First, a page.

Although their limited ranges of intellect liken them to idiot savants, Turner uses the clones experiences like a scalpel to reveal the current foolishness of man's real life hopes to genetically engineer mankind. Turner's intellectual spokesman, clone Arthur, sums the whole field of cloning up nicely, to paraphrase: since evolution is based on death and decay so that mutations can continue to replace ineffective life forms and adapt to climatic change, extended life spans would result in species stagnation. Man's mind must evolve slowly to fit his surroundings. The manipulation of IQ genes or muscle genes will produce only misfits. Sudden genetic changes become reproductive dead ends. To prevent its misuse, Clone Arthur chooses not to trust mankind with the knowledge of genetic topology discovered by one of the power driven C group of clones.
The most creative Sci-fi device was in implanting visual/audio biochips to bio-wire the eyes and ears of the narrator, David Chance, to become a human camcorder -- imprinting the sights and sounds on a molecular layer inside of his skull which could be later played back like a tape recording. This idea gives a whole new slant to where human memory might reside. The brain may be merely a recording device and consciousness only a playback of that recording.
Hard to say how many times I"ve read this book - I would guess this was my 7th or 8th reread of the novel, but possibly more, though first after the 4 year intensive sff reading/reviewing so I was curious how it will stand versus more modern sff - and the book still stands tall so to speak deserving a place on my all time favorite lists (that also covers the rest of the near-future Australia sequence of George Turner comprising Destiny Makers, Drowning Towers, Genetic Soldier and the posthumous Down There in Darkness); the book is a sort of retro-future Australia of the 2040's with climate change, overpopulation and no Internet, but the power of the narrative, the extraordinarily compelling style of the author, the superbly drawn characters and the twists and turns of the story spiced with a few nuggets of eternal wisdom (power corrupts, who do you trust to watch the watchers etc) make this a top-top sfnal novel.

The story seems straightforward - in 2002 the government created super-babies of which 3 (quadruplet and related in-between like sort of cousins) groups of two girls, two boys A, B, C survived; group A turned to be good at science and group B at art but outside a few social dysfunctions they were within normal human parameters and were released at 18, while now in the 2040's they are reclusive and working for the government in group A case and just reclusive in group B case.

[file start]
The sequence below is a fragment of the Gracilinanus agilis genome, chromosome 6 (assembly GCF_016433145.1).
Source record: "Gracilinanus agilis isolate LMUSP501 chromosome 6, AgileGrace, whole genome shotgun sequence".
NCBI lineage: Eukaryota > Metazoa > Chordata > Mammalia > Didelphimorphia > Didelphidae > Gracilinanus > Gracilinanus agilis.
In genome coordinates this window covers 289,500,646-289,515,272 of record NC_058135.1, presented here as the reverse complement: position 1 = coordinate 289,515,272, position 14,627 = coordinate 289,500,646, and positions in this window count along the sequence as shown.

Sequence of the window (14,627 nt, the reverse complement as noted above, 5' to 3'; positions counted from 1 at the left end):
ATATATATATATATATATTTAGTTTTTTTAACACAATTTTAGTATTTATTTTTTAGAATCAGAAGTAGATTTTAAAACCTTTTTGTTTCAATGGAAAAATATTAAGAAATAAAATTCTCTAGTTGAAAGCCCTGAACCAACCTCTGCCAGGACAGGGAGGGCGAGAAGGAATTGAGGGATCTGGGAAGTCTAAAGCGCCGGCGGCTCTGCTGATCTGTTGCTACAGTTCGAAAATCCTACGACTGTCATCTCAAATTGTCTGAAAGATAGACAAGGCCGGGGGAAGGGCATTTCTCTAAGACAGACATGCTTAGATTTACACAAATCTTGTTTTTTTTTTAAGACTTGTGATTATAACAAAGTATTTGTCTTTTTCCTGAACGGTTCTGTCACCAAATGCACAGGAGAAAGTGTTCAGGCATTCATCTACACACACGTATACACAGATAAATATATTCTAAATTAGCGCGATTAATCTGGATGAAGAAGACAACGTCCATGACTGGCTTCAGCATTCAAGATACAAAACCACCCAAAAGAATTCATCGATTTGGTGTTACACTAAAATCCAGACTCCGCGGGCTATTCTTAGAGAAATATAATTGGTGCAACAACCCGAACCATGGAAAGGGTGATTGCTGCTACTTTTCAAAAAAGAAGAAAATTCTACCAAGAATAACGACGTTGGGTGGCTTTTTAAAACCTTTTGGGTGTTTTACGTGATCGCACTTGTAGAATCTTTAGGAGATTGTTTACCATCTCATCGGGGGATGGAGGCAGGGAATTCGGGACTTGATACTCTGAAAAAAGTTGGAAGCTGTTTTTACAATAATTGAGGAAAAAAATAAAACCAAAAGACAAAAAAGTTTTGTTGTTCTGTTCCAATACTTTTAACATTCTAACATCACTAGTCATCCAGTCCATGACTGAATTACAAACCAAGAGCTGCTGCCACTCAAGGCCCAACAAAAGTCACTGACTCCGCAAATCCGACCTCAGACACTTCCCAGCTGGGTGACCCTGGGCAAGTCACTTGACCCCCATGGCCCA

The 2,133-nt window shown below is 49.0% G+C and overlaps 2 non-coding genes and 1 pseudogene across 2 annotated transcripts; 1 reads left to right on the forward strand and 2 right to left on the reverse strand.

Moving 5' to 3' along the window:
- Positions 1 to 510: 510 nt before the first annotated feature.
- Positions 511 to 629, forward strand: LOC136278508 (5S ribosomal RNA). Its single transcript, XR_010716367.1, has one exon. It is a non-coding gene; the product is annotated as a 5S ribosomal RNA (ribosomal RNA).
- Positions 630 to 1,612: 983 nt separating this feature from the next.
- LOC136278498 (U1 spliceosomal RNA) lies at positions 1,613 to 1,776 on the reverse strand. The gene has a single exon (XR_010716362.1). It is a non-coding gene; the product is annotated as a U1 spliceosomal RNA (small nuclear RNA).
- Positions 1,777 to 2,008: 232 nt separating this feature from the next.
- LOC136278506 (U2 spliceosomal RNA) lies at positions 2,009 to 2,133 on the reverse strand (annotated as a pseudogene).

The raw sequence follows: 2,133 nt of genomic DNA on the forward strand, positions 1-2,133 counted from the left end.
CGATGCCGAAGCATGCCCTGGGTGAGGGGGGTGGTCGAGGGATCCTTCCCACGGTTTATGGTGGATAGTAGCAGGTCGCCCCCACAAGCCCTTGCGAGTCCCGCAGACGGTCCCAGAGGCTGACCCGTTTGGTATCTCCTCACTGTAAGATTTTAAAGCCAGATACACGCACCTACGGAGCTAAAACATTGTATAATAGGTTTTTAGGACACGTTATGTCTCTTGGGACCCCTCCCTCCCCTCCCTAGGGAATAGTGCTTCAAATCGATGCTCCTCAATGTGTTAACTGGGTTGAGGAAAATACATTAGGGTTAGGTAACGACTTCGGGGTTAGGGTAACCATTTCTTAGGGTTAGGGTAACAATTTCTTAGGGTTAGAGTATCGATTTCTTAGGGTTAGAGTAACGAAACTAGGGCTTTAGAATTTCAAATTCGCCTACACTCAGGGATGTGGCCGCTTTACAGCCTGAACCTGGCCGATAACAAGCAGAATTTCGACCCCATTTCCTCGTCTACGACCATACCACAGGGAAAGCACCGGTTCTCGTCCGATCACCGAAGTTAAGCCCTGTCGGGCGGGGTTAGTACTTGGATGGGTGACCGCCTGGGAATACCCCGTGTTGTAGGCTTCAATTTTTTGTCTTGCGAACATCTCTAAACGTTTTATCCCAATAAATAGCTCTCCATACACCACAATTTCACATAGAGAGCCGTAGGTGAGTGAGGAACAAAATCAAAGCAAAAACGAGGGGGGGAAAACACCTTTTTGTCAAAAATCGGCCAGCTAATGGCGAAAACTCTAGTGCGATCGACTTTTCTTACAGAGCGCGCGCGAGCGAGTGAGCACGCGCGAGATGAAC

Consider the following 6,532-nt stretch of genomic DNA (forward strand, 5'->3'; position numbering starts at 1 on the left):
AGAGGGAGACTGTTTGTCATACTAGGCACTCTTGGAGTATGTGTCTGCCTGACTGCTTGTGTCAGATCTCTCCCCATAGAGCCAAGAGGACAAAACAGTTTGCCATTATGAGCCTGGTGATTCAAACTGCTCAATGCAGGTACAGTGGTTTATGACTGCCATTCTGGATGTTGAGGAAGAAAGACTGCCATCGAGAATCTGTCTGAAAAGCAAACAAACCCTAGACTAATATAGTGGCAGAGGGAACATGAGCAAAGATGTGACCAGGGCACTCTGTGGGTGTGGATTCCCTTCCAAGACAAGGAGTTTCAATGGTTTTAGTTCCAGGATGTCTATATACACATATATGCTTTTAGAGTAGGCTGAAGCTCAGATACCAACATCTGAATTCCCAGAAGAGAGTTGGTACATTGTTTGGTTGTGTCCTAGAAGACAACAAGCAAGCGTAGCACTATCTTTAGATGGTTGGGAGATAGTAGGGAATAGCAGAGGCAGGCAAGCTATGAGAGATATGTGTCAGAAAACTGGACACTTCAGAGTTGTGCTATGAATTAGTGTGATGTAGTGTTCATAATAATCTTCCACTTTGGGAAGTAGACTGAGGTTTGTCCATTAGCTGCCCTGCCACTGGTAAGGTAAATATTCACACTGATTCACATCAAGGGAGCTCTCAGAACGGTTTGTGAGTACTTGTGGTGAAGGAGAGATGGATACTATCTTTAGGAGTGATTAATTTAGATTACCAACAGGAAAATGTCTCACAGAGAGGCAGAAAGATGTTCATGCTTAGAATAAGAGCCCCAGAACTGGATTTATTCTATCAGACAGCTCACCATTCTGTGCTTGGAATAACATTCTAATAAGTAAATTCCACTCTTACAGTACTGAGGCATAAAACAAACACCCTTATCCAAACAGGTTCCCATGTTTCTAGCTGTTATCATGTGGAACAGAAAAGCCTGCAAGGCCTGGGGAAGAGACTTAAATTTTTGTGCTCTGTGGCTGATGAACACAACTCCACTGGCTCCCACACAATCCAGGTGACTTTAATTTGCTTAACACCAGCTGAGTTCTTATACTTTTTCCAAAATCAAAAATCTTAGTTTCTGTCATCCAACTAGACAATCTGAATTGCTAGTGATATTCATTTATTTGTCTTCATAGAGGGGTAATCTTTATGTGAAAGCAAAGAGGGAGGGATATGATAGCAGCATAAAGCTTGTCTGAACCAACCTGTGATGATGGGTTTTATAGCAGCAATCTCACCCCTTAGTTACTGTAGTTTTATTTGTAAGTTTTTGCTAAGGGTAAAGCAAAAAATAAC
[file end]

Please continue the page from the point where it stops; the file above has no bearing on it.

David Chance, young upcoming journalist raised into an upscale orphanage (under the population laws extra children born without permits become charge of the state and are raised in orphanages and of course the rich people "indiscretions" get better orphanages...) gets summoned by Arthur Hazard (of group A, not to speak of the pun of the surnames plus the letter D) who declares that he is his father (not by intention as he was experimenting with sex when 18, a girl wanted to keep hold of him etc... and David did not get aborted as the girl concealed her pregnancy etc...also David is only known child of the groups) and that David has to undertake the mission he was raised for and subtly influenced from young age when his existence became known to Arthur and the government (so he became journalist etc)....

After a bit of recriminations and feeling upset, David is hooked on the mission and so the adventure starts...

And the mission - well remember group C; they were true posthumans, super-powerful, unknowable and the humans in charge got scared and kept them isolated, but at age 18 one of them, Conrad escaped to unknown hereabouts; returning a few months later he conferred with his group - nobody knows what about since once Conrad returned his group which until them accepted the humans surveillance and later harsh interrogation up to torture, now isolated itself and accepted only one nurse as point of contact - and then they committed suicide (they just stopped living), but Conrad tantalizingly mentioned a "legacy' to the nurse and only a few like Armstrong, the scummy politician that kept that nurse on his private payroll and the Hazards knew about that...

Said legacy may have to do with human immortality or at least control of DNA and genetics, while David is also nudged to find out what happened to Conrad in his months away and why group C committed suicide on return...

Just awesome and with so many twists and turns and a "jaw breaking" denouement that is still powerful on the 8th reading or so

All George Turner's books mentioned above in this sequence are superb, still relevant and highly readable though Brain Child is still the one that stayed with me the most